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I've been looking around all afternoon to try and find the dominant convention for setting up user-modifiable application-wide settings in Rails... no dice so far.

I'm working on a simple application which is intended to be used by one organization, so there's no need for a user model, there's only a single administrator. That administrator needs to have the ability to modify certain site-wide preferences, things like the logo, color scheme, tagline, etc.

What's the best practice for creating this kind of application-wide settings in Rails 3.1, and making them easily accessible to the end-user? Bonus points for any example apps you can link to.

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2 Answers 2

The dominant convention to store editable app-wide settings seems to be the concept of a key-value store, backed either by ActiveRecord or other mechanisms. And, as far as I know, there are at least two nice strategies for storing your app-wide settings, depending on your requisites.

If you want a generic approach, yet extremely flexible for defining a couple of (not) scoped settings that can be in association with AR Models, you have Rails-Settings (or its cached version Rails-Settings-Cached). I haven't tried using the plugin in Rails 3.1 but it works well on 3.0. It allows you to have things like:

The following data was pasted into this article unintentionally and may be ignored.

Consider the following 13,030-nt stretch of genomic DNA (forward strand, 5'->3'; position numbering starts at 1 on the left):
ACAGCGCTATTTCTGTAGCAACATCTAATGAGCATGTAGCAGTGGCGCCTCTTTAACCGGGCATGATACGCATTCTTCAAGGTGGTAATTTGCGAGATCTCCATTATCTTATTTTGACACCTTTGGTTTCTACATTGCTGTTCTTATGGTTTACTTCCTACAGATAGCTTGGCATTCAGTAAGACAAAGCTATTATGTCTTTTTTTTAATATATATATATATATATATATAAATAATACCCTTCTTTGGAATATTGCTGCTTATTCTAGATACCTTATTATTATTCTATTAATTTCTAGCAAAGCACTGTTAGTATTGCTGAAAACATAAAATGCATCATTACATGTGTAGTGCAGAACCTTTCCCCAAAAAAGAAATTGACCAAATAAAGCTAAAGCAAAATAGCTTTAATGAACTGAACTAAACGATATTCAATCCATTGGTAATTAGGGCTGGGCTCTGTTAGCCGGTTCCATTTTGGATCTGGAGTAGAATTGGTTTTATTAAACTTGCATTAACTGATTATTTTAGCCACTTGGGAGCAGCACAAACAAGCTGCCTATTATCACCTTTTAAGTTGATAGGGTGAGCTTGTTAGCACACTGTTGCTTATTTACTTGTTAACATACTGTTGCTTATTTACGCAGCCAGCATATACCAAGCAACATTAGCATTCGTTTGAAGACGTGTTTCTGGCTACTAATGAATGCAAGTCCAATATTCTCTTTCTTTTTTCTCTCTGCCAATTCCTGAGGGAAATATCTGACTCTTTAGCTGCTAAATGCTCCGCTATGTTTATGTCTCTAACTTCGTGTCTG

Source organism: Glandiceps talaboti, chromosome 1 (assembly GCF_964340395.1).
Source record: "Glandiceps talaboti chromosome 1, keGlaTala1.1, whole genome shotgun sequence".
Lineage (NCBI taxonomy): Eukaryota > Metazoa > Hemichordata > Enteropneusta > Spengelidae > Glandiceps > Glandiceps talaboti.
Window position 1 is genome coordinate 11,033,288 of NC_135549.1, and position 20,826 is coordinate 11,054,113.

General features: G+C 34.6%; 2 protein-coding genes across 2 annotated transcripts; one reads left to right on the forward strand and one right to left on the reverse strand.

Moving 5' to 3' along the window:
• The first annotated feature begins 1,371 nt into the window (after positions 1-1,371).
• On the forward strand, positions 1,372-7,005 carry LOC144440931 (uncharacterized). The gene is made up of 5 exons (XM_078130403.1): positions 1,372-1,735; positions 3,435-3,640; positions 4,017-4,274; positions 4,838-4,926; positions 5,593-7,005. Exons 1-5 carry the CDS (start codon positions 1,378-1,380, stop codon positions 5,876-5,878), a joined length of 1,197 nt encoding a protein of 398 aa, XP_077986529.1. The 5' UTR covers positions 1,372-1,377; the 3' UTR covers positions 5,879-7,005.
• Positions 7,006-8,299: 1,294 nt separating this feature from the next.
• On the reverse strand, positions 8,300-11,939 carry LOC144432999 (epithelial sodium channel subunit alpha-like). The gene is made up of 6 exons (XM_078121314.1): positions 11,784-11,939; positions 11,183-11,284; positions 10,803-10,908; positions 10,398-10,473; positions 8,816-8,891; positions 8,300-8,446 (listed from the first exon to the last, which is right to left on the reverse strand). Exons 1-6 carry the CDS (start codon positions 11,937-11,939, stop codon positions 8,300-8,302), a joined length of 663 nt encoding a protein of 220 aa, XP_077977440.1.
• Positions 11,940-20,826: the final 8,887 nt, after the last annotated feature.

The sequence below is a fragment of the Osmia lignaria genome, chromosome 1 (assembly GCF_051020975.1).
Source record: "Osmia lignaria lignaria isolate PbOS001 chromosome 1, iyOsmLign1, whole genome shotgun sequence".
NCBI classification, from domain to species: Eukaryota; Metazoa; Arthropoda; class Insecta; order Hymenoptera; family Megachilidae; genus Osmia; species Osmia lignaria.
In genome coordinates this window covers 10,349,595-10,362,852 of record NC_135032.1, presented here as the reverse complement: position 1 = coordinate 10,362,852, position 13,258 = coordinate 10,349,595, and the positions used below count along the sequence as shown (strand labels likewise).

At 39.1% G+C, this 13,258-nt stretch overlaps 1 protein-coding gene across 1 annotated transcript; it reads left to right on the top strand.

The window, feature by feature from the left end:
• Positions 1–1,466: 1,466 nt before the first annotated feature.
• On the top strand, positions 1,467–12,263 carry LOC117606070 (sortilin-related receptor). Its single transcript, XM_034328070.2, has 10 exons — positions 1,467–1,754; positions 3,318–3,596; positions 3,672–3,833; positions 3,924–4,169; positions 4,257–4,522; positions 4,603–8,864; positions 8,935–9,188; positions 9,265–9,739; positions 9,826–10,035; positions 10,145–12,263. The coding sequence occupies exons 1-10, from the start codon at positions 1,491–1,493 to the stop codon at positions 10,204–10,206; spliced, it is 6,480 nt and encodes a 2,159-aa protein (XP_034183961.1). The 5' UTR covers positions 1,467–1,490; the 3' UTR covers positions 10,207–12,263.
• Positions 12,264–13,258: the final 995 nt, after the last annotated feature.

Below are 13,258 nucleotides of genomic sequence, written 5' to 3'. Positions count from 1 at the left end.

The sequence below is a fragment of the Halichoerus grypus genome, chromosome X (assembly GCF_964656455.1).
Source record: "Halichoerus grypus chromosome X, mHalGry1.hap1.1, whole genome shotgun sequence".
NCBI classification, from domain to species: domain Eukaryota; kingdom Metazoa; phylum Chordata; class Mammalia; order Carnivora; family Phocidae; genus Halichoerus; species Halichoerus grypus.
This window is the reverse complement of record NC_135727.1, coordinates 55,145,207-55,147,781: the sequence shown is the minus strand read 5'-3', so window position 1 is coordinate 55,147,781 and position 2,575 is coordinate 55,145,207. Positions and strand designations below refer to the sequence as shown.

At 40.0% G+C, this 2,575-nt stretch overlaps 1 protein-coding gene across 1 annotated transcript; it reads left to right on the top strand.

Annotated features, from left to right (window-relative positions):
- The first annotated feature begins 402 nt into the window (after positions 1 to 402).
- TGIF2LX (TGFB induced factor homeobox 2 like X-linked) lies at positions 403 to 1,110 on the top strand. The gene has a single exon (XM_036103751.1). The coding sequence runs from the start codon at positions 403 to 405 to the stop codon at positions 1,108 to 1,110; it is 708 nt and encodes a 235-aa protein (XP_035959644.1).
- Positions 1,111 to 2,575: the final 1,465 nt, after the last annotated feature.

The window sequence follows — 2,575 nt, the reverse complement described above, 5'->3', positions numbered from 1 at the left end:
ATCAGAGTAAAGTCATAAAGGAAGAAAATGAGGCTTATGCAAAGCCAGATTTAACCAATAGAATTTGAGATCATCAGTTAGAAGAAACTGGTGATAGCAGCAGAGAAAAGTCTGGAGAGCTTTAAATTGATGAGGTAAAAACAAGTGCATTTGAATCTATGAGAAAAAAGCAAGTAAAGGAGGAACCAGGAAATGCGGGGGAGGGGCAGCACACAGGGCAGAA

Settings.main_color = '#3333CC'
Settings.logo_file_name = 'images/logo.png'
Setting['preferences.color'] = :blue

In case you want a robust approach, with Single-Table-Inheritance and allowing you to perform validations in certain settings as you would with actual AR Records, you have this nice article, written by Jeff Dean, which steps you through the process. This way you scope settings by grouping them into subclasses and you can have things like:

class ApplicationSettings::PageLayout < ApplicationSetting
  validates :title, :presence => true
  ...
  def title
    value
  end

  def title=(value)
    self.value = value
  end

And I guess that with some simple tuning you can even have has_many and belongs_to associations in some of your settings (like a variable-sized list of phone numbers or e-mails).

Personally I prefer the latter approach (when settings are a big issue) because it gives you more control over the settings you store and keeps your code clean and DRY, allowing you to follow the MVC pattern.

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I generally set up a Properties model with some basic scaffolding in the admin section - then call the relevant Property 'field' where required, say Property.find(:field => "EARLIEST_DATE:YEAR") which would have a user settable value.

Properties might not be the best name for a database table (tend to think there's too much chance of a reserved name collision somewhere down the line) - but you get the idea. Advantage is you can set up scopes to access the values set by the user.

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